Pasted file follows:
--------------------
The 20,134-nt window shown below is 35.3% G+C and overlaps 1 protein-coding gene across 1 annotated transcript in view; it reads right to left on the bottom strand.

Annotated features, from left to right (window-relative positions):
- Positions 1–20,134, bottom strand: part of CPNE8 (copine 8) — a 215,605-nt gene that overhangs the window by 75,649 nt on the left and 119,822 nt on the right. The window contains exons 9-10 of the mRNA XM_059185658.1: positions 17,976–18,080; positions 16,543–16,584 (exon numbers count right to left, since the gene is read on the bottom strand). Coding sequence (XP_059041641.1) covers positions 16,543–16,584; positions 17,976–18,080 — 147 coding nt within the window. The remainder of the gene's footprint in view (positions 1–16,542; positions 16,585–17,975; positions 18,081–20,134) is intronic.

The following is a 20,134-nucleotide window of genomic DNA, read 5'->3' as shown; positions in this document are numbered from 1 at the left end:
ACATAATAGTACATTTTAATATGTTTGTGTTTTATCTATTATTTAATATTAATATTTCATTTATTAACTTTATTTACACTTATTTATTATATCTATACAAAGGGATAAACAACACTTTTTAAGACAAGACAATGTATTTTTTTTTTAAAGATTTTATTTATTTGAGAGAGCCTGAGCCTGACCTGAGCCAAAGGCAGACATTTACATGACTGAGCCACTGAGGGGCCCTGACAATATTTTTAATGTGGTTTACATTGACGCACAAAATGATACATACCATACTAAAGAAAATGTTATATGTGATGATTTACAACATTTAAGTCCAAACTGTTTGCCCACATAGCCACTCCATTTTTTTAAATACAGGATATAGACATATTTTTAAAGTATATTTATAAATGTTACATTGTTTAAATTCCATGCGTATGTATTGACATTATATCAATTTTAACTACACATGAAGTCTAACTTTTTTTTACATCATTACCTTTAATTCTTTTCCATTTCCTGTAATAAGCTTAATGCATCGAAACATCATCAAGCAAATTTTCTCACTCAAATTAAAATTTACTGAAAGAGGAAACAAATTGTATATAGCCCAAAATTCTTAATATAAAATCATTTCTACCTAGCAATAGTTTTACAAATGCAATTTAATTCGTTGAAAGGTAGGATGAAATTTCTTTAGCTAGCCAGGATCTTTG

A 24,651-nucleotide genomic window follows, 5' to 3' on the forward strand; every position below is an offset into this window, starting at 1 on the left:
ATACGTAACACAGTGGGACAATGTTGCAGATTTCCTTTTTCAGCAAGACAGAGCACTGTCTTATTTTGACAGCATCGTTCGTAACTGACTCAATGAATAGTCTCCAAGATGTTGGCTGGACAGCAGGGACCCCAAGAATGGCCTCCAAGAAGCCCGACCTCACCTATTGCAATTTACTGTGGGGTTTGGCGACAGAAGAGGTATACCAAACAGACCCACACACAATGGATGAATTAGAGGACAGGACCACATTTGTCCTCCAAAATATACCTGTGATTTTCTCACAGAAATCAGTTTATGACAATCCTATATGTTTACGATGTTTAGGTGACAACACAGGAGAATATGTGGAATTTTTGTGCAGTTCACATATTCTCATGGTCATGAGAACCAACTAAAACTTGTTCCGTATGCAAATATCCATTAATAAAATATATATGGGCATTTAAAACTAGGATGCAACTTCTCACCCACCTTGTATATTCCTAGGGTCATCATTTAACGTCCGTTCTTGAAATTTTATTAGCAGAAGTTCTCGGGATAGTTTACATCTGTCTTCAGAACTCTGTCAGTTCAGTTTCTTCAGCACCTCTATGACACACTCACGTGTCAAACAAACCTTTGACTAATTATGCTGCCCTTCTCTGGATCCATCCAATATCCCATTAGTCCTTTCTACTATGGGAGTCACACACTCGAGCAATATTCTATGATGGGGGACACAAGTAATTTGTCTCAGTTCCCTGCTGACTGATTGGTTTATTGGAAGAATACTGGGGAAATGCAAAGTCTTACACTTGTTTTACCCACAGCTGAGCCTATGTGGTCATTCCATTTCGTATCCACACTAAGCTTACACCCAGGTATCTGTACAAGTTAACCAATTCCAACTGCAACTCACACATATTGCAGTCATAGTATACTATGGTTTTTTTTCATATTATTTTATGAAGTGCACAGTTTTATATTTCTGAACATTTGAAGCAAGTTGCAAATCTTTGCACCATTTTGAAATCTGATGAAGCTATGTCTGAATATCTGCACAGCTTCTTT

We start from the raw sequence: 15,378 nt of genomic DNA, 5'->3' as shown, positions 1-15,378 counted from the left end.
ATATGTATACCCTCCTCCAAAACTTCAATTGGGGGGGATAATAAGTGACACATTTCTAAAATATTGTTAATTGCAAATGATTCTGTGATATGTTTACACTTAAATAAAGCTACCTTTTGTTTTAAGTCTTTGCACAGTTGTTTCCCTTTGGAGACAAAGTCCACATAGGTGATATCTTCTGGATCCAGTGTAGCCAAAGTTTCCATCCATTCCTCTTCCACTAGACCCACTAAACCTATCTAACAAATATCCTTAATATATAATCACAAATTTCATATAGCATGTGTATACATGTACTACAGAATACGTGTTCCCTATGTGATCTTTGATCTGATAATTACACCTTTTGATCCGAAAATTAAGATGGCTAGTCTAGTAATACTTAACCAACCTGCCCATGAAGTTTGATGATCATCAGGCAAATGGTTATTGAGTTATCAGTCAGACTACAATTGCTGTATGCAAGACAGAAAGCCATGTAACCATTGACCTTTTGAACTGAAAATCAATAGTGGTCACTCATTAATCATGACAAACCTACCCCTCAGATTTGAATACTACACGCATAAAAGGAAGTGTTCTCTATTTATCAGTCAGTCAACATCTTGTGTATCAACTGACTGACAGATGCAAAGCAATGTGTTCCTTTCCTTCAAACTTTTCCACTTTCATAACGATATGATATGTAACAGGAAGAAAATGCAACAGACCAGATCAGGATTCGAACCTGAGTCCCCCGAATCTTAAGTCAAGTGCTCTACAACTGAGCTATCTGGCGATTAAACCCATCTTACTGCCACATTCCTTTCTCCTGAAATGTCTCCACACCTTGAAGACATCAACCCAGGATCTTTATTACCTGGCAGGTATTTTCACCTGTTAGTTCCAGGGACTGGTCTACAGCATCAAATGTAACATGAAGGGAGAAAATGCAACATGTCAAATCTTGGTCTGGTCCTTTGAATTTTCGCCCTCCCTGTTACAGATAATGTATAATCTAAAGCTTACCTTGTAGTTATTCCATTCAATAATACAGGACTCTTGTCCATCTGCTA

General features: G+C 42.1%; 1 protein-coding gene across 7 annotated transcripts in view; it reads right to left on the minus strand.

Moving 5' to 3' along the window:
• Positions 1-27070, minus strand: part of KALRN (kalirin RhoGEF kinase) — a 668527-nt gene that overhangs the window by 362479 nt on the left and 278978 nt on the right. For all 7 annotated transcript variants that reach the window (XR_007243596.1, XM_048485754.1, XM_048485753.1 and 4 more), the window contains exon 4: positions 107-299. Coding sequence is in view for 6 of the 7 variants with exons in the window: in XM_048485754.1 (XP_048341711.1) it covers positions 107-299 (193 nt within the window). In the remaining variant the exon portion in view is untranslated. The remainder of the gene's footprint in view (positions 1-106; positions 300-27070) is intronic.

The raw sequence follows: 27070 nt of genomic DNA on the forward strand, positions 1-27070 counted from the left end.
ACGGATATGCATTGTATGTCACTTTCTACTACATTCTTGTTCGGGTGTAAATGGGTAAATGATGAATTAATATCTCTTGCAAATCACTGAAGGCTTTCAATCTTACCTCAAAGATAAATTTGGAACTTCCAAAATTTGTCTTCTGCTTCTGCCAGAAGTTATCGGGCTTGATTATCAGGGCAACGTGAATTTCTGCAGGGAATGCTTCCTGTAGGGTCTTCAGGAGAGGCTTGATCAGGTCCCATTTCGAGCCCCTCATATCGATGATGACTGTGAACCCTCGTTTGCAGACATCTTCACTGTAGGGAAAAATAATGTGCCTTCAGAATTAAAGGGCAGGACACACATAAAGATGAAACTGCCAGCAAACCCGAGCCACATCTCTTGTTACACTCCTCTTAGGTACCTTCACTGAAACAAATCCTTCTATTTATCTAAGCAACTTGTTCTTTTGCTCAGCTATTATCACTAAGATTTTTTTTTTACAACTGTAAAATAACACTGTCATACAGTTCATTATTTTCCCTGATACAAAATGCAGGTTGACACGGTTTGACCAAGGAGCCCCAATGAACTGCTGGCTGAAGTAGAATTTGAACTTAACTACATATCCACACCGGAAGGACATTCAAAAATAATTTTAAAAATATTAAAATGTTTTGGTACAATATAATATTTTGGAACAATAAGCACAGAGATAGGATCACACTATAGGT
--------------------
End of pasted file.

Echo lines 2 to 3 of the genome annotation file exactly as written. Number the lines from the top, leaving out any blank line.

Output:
Annotated features, from left to right (window-relative positions):
- Positions 1–20,134, bottom strand: part of CPNE8 (copine 8) — a 215,605-nt gene that overhangs the window by 75,649 nt on the left and 119,822 nt on the right. The window contains exons 9-10 of the mRNA XM_059185658.1: positions 17,976–18,080; positions 16,543–16,584 (exon numbers count right to left, since the gene is read on the bottom strand). Coding sequence (XP_059041641.1) covers positions 16,543–16,584; positions 17,976–18,080 — 147 coding nt within the window. The remainder of the gene's footprint in view (positions 1–16,542; positions 16,585–17,975; positions 18,081–20,134) is intronic.